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Sunday, October 20, 2019


Boost Your Writing To A New Level


By Terry Whalin @terrywhalin

I'm heading to another conference this week and I'm looking forward to it for a number of reasons. Our work in publishing as writers and editors is isolated. Yes I work with my Morgan James Publishing colleagues to get contracts, negotiate with agents and authors and do book deals. I work for a New York publisher yet I live in Colorado. The bulk of my work is done on the phone and email rather than face to face. It's the same with my writing work. The work is often done on my computer or phone rather than face to face. Yes there are some of these physical meetings but not often. During each day, I set my own schedule for phone calls, meetings, and many other tasks. Conferences are a chance to break the routine and do something different.

A conference is an opportunity for me to reconnect with old friends. I've been traveling to some of these events for years and met remarkable editors, writers and people in other roles in this business. Follow this link to a list of various conferences that I know firsthand and recommend. 

Conferences are a chance to catch up on what they are doing—even if it is only for a few minutes. Also at these events, I meet new writers and editors, exchange business cards with them. From my experience, a lot of the people who attend these conferences are coming for their first event. I know some of these new relationships will grow to be significant in my own future work. Why? Because I've seen this type of connection over and over in my past trips.

While I read trade magazines and online newsletters and other tools to keep up on publishing, conferences give me the chance to learn about other changes in the business (maybe something that hasn't been in a publication) or listen to others about what they need for their publication or are looking for. These conversations move the information beyond something from print to something practical that I could possibly do. There is a lot of this type of give and take during a conference whether at a meal or late at night in a hotel lobby or any number of other locations.

Also these conferences give me a chance to give back to others and to teach. I'm teaching a couple of workshops at the conference this coming week. I've prepared my handouts and resources for this class and believe it will help the writing life of those in my workshop—provided they show up and take action on the different resources I will be giving them.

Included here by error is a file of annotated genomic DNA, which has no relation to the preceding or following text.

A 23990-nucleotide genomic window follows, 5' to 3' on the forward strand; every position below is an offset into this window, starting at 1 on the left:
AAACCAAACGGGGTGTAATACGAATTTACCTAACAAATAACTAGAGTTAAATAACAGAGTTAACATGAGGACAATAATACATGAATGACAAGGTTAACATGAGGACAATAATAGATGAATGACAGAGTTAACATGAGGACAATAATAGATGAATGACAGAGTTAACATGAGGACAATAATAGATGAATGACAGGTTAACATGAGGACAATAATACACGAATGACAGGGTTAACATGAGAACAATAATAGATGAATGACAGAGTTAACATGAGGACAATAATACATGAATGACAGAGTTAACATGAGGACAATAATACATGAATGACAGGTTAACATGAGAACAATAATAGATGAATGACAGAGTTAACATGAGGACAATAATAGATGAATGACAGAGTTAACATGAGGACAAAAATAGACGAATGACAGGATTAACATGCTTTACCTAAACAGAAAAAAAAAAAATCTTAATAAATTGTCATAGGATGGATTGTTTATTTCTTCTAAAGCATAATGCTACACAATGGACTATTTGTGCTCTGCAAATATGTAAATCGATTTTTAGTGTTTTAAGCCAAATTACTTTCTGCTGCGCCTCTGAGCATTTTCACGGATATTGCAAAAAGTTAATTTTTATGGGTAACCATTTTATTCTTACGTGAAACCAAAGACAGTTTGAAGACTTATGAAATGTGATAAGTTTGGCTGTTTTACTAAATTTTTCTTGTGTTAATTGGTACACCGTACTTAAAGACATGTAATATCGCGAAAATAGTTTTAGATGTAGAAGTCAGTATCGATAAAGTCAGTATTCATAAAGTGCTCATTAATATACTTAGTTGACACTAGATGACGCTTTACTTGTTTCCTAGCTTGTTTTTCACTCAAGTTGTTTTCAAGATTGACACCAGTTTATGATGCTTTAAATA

Another reason I love these conferences is I meet people who are looking for a publisher. I'm going to be having a number of one-on-one meetings throughout the conference with writers. I will be able to listen to their pitches and look at their work plus give them some of the distinctions about Morgan James Publishing. I've met a number of people at these events that I've been able to help them get their work into print—from our exchanges are the conferences.

I understand there are challenges for every writer to get to one of these events—whether they are large events or small events. They have challenges in terms of:

* cost. Each of these events have a financial cost for the conference fee, the hotel, transportation, the meals, etc.

* time. These conferences take you away from your current work and things pile up while on the road. Some of these events are long and others are short but they still consume time.

* effort. Some people have to arrange childcare or petcare or other details to be able to get free and go to these events.

From my experience of going to events and conferences for years, I know they are worth any effort to overcome the challenges. It is important to show up, learn then apply the information you gain into your writing life.  I know these events will boost your writing to a new level.

What do you get from going to a conference? How has it boosted your writing? Let me know in the comments below.

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Sunday, October 13, 2019


Be "The Exception" Author


By Terry Whalin @terrywhalin

From my years in publishing. I know there are many authors who want to write a bestselling book. They take classes and courses and work hard at learning the craft of storytelling and writing. They join a critique group and even hire an outside editor to produce an excellent manuscript and proposal. They go to conferences and meet literary agents and editors, then follow up with their writing. Each of these steps are important and essential to the process.

Publishing has a lot of competition as a part of the mixture. Thousands of new books enter the marketplace every day and there are many books already in print with those authors trying to sell their books. While self-publishing is always an option, it is not a route that I recommend to authors because most of it is not successful (doesn't sell) and you end up doing everything on your own (everything—including functions that you have no interest in doing).